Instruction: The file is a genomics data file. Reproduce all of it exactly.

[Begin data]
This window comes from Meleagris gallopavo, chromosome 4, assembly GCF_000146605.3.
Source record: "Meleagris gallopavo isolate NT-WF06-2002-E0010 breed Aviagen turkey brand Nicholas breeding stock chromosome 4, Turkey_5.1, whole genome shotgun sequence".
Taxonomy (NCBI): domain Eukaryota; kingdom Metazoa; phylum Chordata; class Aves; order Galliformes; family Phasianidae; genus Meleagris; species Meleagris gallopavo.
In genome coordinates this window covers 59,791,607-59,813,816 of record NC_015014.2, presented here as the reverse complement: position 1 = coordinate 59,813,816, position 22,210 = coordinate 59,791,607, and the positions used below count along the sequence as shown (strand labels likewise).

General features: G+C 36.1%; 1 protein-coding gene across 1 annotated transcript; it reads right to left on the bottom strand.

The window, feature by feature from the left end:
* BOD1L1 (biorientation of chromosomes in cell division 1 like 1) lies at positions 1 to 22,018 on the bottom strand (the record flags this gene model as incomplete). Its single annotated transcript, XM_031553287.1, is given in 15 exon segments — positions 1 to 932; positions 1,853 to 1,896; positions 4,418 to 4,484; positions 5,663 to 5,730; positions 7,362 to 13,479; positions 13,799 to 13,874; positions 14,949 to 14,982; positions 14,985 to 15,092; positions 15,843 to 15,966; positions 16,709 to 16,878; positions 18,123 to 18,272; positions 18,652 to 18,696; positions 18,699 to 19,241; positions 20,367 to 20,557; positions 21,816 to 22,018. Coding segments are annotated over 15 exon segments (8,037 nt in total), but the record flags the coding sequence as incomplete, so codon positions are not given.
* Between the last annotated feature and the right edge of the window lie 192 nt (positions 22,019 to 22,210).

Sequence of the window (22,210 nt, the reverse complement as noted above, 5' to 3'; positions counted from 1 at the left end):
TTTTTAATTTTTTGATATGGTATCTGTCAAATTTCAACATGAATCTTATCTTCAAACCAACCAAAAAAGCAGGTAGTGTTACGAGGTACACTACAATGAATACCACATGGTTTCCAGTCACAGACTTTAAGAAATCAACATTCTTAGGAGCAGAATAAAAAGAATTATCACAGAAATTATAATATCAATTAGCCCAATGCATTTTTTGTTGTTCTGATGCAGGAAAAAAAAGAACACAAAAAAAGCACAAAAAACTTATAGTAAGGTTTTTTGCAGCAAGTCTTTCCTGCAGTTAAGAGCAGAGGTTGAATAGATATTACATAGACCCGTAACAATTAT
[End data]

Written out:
This window comes from Meleagris gallopavo, chromosome 4, assembly GCF_000146605.3.
Source record: "Meleagris gallopavo isolate NT-WF06-2002-E0010 breed Aviagen turkey brand Nicholas breeding stock chromosome 4, Turkey_5.1, whole genome shotgun sequence".
Taxonomy (NCBI): domain Eukaryota; kingdom Metazoa; phylum Chordata; class Aves; order Galliformes; family Phasianidae; genus Meleagris; species Meleagris gallopavo.
In genome coordinates this window covers 59,791,607-59,813,816 of record NC_015014.2, presented here as the reverse complement: position 1 = coordinate 59,813,816, position 22,210 = coordinate 59,791,607, and the positions used below count along the sequence as shown (strand labels likewise).

General features: G+C 36.1%; 1 protein-coding gene across 1 annotated transcript; it reads right to left on the bottom strand.

The window, feature by feature from the left end:
* BOD1L1 (biorientation of chromosomes in cell division 1 like 1) lies at positions 1 to 22,018 on the bottom strand (the record flags this gene model as incomplete). Its single annotated transcript, XM_031553287.1, is given in 15 exon segments — positions 1 to 932; positions 1,853 to 1,896; positions 4,418 to 4,484; positions 5,663 to 5,730; positions 7,362 to 13,479; positions 13,799 to 13,874; positions 14,949 to 14,982; positions 14,985 to 15,092; positions 15,843 to 15,966; positions 16,709 to 16,878; positions 18,123 to 18,272; positions 18,652 to 18,696; positions 18,699 to 19,241; positions 20,367 to 20,557; positions 21,816 to 22,018. Coding segments are annotated over 15 exon segments (8,037 nt in total), but the record flags the coding sequence as incomplete, so codon positions are not given.
* Between the last annotated feature and the right edge of the window lie 192 nt (positions 22,019 to 22,210).

Sequence of the window (22,210 nt, the reverse complement as noted above, 5' to 3'; positions counted from 1 at the left end):
TTTTTAATTTTTTGATATGGTATCTGTCAAATTTCAACATGAATCTTATCTTCAAACCAACCAAAAAAGCAGGTAGTGTTACGAGGTACACTACAATGAATACCACATGGTTTCCAGTCACAGACTTTAAGAAATCAACATTCTTAGGAGCAGAATAAAAAGAATTATCACAGAAATTATAATATCAATTAGCCCAATGCATTTTTTGTTGTTCTGATGCAGGAAAAAAAAGAACACAAAAAAAGCACAAAAAACTTATAGTAAGGTTTTTTGCAGCAAGTCTTTCCTGCAGTTAAGAGCAGAGGTTGAATAGATATTACATAGACCCGTAACAATTAT